Gender and Welfare Regimes Revised: Connecting Chinese and Danish Perspectives

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Gender and Welfare Regimes Revised : Connecting Chinese and Danish Perspectives. / Abrahamson, Peter.

In: Kvinder, Køn & Forskning, Vol. 2015, No. 1, 03.2015, p. 67-79.

Research output: Contribution to journalJournal articleResearchpeer-review

Harvard

Abrahamson, P 2015, 'Gender and Welfare Regimes Revised: Connecting Chinese and Danish Perspectives', Kvinder, Køn & Forskning, vol. 2015, no. 1, pp. 67-79.

APA

Abrahamson, P. (2015). Gender and Welfare Regimes Revised: Connecting Chinese and Danish Perspectives. Kvinder, Køn & Forskning, 2015(1), 67-79.

Vancouver

Abrahamson P. Gender and Welfare Regimes Revised: Connecting Chinese and Danish Perspectives. Kvinder, Køn & Forskning. 2015 Mar;2015(1):67-79.

Author

Abrahamson, Peter. / Gender and Welfare Regimes Revised : Connecting Chinese and Danish Perspectives. In: Kvinder, Køn & Forskning. 2015 ; Vol. 2015, No. 1. pp. 67-79.

Bibtex

@article{5536bea90f594d31b1b1e58aa187dc21,
title = "Gender and Welfare Regimes Revised: Connecting Chinese and Danish Perspectives",
abstract = "China and Denmark could hardly be more different cases for comparison: a huge developing one-party state set against a small post-industrial plural state. Despite these significant and categorical differences, however, both states are faced with similar challenges when it comes to changing demographic patterns, with more elderly persons in need of both care and support, coupled with smaller working-age populations to deliver that care and support. Mapping and comparing the combinations of welfare regarding care for the elderly in China and Denmark reveals serious inequalities of class, gender and generation. Both states are in principle fully committed to the wellbeing of all citizens through universal welfare state protection, but in reality both rely very much on market and civil society solutions, which leaves the population strongly differentiated and polarized, not only when it comes to gender and generation, but also with respect to class. The conclusion is that Denmark and China are converging towards a model of welfare combinations set within an overall framework of universalism. The most important lines of conflict revolve around generation, though class and gender also remain influential.",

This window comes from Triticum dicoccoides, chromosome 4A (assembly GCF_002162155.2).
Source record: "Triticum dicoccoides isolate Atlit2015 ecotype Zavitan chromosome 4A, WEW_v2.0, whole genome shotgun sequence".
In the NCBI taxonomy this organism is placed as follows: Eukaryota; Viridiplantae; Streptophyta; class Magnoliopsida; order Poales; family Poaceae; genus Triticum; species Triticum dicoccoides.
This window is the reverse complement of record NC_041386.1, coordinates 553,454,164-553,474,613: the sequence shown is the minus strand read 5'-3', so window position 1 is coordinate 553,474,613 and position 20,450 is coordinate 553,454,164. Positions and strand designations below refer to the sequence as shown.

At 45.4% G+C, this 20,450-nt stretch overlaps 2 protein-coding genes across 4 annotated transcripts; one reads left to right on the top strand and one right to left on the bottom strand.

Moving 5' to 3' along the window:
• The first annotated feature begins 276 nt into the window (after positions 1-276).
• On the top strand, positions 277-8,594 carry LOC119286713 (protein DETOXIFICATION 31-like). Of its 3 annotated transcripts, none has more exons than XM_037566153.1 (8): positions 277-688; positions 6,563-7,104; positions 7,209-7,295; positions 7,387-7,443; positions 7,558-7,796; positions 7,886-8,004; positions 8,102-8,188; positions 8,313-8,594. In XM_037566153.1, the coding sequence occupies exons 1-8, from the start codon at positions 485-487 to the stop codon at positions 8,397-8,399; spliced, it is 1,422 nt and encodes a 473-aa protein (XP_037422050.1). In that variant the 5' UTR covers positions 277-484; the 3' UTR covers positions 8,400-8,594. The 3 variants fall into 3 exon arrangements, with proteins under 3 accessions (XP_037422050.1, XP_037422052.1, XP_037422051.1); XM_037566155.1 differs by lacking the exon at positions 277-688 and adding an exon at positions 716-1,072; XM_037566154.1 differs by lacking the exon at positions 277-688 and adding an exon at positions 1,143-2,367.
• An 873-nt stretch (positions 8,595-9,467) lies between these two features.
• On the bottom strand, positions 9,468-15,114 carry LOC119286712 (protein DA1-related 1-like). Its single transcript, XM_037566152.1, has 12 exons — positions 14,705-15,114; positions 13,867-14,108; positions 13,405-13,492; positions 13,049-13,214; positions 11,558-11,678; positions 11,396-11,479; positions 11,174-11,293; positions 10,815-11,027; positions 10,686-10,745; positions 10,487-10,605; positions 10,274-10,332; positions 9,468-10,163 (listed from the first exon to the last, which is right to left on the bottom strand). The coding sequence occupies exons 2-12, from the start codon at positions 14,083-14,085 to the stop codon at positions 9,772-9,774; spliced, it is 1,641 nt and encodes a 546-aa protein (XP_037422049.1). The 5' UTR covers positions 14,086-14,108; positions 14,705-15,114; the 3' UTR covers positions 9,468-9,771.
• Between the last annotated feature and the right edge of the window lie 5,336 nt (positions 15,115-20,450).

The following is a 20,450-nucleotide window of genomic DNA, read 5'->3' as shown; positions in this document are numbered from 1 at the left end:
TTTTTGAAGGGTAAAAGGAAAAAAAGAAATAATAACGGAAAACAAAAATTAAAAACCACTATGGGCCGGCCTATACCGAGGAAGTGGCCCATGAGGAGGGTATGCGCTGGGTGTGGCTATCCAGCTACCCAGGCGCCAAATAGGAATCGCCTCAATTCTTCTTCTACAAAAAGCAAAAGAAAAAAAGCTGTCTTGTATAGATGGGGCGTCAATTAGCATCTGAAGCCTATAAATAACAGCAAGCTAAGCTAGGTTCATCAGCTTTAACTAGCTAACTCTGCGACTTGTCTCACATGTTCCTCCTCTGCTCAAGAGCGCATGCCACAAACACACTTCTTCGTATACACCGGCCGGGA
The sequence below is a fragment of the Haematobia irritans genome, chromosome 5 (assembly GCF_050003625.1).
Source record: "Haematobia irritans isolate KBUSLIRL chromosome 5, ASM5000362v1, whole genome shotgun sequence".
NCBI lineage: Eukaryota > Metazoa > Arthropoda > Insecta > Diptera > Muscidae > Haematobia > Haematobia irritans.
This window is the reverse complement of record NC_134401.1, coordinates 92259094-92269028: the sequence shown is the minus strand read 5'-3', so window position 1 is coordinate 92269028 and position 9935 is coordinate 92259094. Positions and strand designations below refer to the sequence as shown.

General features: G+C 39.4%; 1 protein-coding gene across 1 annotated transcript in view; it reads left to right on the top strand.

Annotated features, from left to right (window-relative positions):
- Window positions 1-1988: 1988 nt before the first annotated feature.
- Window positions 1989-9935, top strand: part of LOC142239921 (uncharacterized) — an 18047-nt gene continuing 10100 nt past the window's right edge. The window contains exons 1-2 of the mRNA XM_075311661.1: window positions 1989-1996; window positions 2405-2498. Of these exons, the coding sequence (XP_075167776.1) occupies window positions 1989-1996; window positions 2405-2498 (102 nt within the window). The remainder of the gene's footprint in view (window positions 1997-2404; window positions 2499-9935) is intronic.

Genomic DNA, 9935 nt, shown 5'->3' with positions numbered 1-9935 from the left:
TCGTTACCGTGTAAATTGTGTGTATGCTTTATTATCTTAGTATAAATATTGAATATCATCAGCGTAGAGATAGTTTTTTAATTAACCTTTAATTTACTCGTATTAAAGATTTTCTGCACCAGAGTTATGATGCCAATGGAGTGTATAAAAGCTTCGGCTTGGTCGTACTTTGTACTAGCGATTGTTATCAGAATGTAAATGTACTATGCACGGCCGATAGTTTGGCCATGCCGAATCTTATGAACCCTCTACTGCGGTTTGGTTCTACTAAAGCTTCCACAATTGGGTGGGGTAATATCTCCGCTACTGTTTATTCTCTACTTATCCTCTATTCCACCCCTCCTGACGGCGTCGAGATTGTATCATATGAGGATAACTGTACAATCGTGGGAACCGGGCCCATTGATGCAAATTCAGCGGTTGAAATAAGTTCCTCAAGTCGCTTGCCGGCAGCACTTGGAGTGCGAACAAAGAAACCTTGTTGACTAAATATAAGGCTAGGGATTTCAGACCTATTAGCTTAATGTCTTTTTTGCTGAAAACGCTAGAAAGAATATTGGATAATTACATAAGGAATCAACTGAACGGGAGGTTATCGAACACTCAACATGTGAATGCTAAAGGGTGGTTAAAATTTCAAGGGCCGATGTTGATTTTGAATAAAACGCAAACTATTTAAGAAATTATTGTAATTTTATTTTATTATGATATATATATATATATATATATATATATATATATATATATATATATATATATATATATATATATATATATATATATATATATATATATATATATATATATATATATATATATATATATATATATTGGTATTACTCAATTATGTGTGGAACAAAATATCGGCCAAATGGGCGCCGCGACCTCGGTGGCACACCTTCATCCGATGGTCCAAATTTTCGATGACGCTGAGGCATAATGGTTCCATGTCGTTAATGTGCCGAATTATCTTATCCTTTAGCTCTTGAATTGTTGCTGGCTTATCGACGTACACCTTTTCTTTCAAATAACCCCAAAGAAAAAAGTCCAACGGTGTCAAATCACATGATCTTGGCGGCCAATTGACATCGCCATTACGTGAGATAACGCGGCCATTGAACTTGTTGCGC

keywords = "Faculty of Social Sciences, China , Denmark , welfare regime , elderly care , gender , generation",
author = "Peter Abrahamson",
year = "2015",
month = "3",
language = "English",
volume = "2015",
pages = "67--79",
journal = "Kvinder, K{\o}n & Forskning",
issn = "0907-6182",
publisher = "Foreningen for K{\o}nsforskning",
number = "1",

}

RIS

TY - JOUR

T1 - Gender and Welfare Regimes Revised

T2 - Connecting Chinese and Danish Perspectives

AU - Abrahamson, Peter

PY - 2015/3

Y1 - 2015/3

N2 - China and Denmark could hardly be more different cases for comparison: a huge developing one-party state set against a small post-industrial plural state. Despite these significant and categorical differences, however, both states are faced with similar challenges when it comes to changing demographic patterns, with more elderly persons in need of both care and support, coupled with smaller working-age populations to deliver that care and support. Mapping and comparing the combinations of welfare regarding care for the elderly in China and Denmark reveals serious inequalities of class, gender and generation. Both states are in principle fully committed to the wellbeing of all citizens through universal welfare state protection, but in reality both rely very much on market and civil society solutions, which leaves the population strongly differentiated and polarized, not only when it comes to gender and generation, but also with respect to class. The conclusion is that Denmark and China are converging towards a model of welfare combinations set within an overall framework of universalism. The most important lines of conflict revolve around generation, though class and gender also remain influential.

AB - China and Denmark could hardly be more different cases for comparison: a huge developing one-party state set against a small post-industrial plural state. Despite these significant and categorical differences, however, both states are faced with similar challenges when it comes to changing demographic patterns, with more elderly persons in need of both care and support, coupled with smaller working-age populations to deliver that care and support. Mapping and comparing the combinations of welfare regarding care for the elderly in China and Denmark reveals serious inequalities of class, gender and generation. Both states are in principle fully committed to the wellbeing of all citizens through universal welfare state protection, but in reality both rely very much on market and civil society solutions, which leaves the population strongly differentiated and polarized, not only when it comes to gender and generation, but also with respect to class. The conclusion is that Denmark and China are converging towards a model of welfare combinations set within an overall framework of universalism. The most important lines of conflict revolve around generation, though class and gender also remain influential.

KW - Faculty of Social Sciences

KW - China

KW - Denmark

KW - welfare regime

KW - elderly care

KW - gender

KW - generation

M3 - Journal article

VL - 2015

SP - 67

EP - 79

JO - Kvinder, Køn & Forskning

JF - Kvinder, Køn & Forskning

SN - 0907-6182

IS - 1

ER -

ID: 138218021